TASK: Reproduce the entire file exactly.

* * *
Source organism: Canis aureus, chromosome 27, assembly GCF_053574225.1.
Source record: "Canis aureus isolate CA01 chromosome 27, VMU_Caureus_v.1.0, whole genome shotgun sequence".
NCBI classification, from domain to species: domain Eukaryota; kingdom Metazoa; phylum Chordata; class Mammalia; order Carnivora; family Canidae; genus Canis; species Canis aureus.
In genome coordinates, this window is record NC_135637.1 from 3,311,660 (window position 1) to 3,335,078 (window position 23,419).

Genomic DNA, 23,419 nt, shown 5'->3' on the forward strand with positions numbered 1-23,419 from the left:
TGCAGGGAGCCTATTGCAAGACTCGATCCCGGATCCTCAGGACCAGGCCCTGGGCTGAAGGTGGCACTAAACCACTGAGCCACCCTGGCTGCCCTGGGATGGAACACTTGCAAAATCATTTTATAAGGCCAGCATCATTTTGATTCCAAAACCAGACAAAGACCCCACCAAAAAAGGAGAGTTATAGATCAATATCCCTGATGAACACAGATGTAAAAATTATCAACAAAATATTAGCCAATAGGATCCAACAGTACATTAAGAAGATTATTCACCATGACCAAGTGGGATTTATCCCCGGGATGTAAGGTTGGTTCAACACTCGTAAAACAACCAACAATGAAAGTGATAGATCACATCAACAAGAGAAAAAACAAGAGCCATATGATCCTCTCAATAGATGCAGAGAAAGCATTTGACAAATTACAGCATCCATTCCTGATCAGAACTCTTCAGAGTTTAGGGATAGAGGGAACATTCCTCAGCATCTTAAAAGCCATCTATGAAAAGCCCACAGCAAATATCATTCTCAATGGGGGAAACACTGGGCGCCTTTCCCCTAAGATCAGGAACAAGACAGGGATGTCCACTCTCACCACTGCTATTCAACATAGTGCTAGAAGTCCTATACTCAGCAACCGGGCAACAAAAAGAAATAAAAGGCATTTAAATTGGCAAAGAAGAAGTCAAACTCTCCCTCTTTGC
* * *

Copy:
Source organism: Canis aureus, chromosome 27, assembly GCF_053574225.1.
Source record: "Canis aureus isolate CA01 chromosome 27, VMU_Caureus_v.1.0, whole genome shotgun sequence".
NCBI classification, from domain to species: domain Eukaryota; kingdom Metazoa; phylum Chordata; class Mammalia; order Carnivora; family Canidae; genus Canis; species Canis aureus.
In genome coordinates, this window is record NC_135637.1 from 3,311,660 (window position 1) to 3,335,078 (window position 23,419).

Genomic DNA, 23,419 nt, shown 5'->3' on the forward strand with positions numbered 1-23,419 from the left:
TGCAGGGAGCCTATTGCAAGACTCGATCCCGGATCCTCAGGACCAGGCCCTGGGCTGAAGGTGGCACTAAACCACTGAGCCACCCTGGCTGCCCTGGGATGGAACACTTGCAAAATCATTTTATAAGGCCAGCATCATTTTGATTCCAAAACCAGACAAAGACCCCACCAAAAAAGGAGAGTTATAGATCAATATCCCTGATGAACACAGATGTAAAAATTATCAACAAAATATTAGCCAATAGGATCCAACAGTACATTAAGAAGATTATTCACCATGACCAAGTGGGATTTATCCCCGGGATGTAAGGTTGGTTCAACACTCGTAAAACAACCAACAATGAAAGTGATAGATCACATCAACAAGAGAAAAAACAAGAGCCATATGATCCTCTCAATAGATGCAGAGAAAGCATTTGACAAATTACAGCATCCATTCCTGATCAGAACTCTTCAGAGTTTAGGGATAGAGGGAACATTCCTCAGCATCTTAAAAGCCATCTATGAAAAGCCCACAGCAAATATCATTCTCAATGGGGGAAACACTGGGCGCCTTTCCCCTAAGATCAGGAACAAGACAGGGATGTCCACTCTCACCACTGCTATTCAACATAGTGCTAGAAGTCCTATACTCAGCAACCGGGCAACAAAAAGAAATAAAAGGCATTTAAATTGGCAAAGAAGAAGTCAAACTCTCCCTCTTTGC